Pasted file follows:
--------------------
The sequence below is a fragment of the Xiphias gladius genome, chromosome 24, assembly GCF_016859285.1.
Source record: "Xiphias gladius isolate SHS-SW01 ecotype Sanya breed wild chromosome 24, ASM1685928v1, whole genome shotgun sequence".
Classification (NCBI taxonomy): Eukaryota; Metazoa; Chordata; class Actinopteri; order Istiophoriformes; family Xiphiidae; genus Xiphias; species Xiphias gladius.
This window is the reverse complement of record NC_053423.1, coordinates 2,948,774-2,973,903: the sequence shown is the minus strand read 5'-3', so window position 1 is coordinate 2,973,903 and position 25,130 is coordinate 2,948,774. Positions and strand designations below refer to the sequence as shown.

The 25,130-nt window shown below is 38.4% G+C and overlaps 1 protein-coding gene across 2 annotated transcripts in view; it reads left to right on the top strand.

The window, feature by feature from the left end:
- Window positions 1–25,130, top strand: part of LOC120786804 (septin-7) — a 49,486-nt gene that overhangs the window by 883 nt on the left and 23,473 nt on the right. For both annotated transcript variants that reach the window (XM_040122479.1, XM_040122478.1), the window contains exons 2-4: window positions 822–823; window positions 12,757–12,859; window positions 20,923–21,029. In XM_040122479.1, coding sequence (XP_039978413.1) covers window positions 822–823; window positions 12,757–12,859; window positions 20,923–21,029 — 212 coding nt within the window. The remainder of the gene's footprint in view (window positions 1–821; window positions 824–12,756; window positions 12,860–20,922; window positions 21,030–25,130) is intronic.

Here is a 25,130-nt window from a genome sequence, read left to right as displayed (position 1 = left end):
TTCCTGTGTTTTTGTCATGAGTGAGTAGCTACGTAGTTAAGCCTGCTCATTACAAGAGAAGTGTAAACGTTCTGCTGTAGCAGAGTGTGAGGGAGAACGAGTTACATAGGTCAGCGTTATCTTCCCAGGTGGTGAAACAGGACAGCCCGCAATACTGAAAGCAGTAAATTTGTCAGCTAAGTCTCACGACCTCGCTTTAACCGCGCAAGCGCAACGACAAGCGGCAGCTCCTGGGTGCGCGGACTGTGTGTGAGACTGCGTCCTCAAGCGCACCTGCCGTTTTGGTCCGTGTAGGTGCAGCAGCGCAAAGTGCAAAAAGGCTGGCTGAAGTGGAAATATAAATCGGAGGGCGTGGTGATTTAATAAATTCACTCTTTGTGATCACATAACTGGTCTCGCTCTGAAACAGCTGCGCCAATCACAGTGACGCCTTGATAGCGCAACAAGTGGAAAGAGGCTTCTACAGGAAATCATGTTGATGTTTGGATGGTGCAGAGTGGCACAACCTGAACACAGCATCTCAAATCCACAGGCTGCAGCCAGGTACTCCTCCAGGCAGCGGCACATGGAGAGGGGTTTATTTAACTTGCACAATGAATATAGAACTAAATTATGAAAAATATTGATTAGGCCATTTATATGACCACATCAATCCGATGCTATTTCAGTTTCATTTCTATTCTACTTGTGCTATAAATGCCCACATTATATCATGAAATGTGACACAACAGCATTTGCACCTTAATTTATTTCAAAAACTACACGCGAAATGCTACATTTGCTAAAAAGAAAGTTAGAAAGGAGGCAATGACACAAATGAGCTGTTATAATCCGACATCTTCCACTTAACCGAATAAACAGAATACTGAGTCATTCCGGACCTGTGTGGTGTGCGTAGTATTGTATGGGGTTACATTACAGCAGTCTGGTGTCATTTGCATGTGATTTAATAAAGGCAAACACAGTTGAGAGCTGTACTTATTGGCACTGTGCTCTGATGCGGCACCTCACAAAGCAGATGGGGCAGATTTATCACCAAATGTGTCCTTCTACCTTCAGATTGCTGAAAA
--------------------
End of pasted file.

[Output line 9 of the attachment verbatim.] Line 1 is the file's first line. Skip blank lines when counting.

TTCCTGTGTTTTTGTCATGAGTGAGTAGCTACGTAGTTAAGCCTGCTCATTACAAGAGAAGTGTAAACGTTCTGCTGTAGCAGAGTGTGAGGGAGAACGAGTTACATAGGTCAGCGTTATCTTCCCAGGTGGTGAAACAGGACAGCCCGCAATACTGAAAGCAGTAAATTTGTCAGCTAAGTCTCACGACCTCGCTTTAACCGCGCAAGCGCAACGACAAGCGGCAGCTCCTGGGTGCGCGGACTGTGTGTGAGACTGCGTCCTCAAGCGCACCTGCCGTTTTGGTCCGTGTAGGTGCAGCAGCGCAAAGTGCAAAAAGGCTGGCTGAAGTGGAAATATAAATCGGAGGGCGTGGTGATTTAATAAATTCACTCTTTGTGATCACATAACTGGTCTCGCTCTGAAACAGCTGCGCCAATCACAGTGACGCCTTGATAGCGCAACAAGTGGAAAGAGGCTTCTACAGGAAATCATGTTGATGTTTGGATGGTGCAGAGTGGCACAACCTGAACACAGCATCTCAAATCCACAGGCTGCAGCCAGGTACTCCTCCAGGCAGCGGCACATGGAGAGGGGTTTATTTAACTTGCACAATGAATATAGAACTAAATTATGAAAAATATTGATTAGGCCATTTATATGACCACATCAATCCGATGCTATTTCAGTTTCATTTCTATTCTACTTGTGCTATAAATGCCCACATTATATCATGAAATGTGACACAACAGCATTTGCACCTTAATTTATTTCAAAAACTACACGCGAAATGCTACATTTGCTAAAAAGAAAGTTAGAAAGGAGGCAATGACACAAATGAGCTGTTATAATCCGACATCTTCCACTTAACCGAATAAACAGAATACTGAGTCATTCCGGACCTGTGTGGTGTGCGTAGTATTGTATGGGGTTACATTACAGCAGTCTGGTGTCATTTGCATGTGATTTAATAAAGGCAAACACAGTTGAGAGCTGTACTTATTGGCACTGTGCTCTGATGCGGCACCTCACAAAGCAGATGGGGCAGATTTATCACCAAATGTGTCCTTCTACCTTCAGATTGCTGAAAA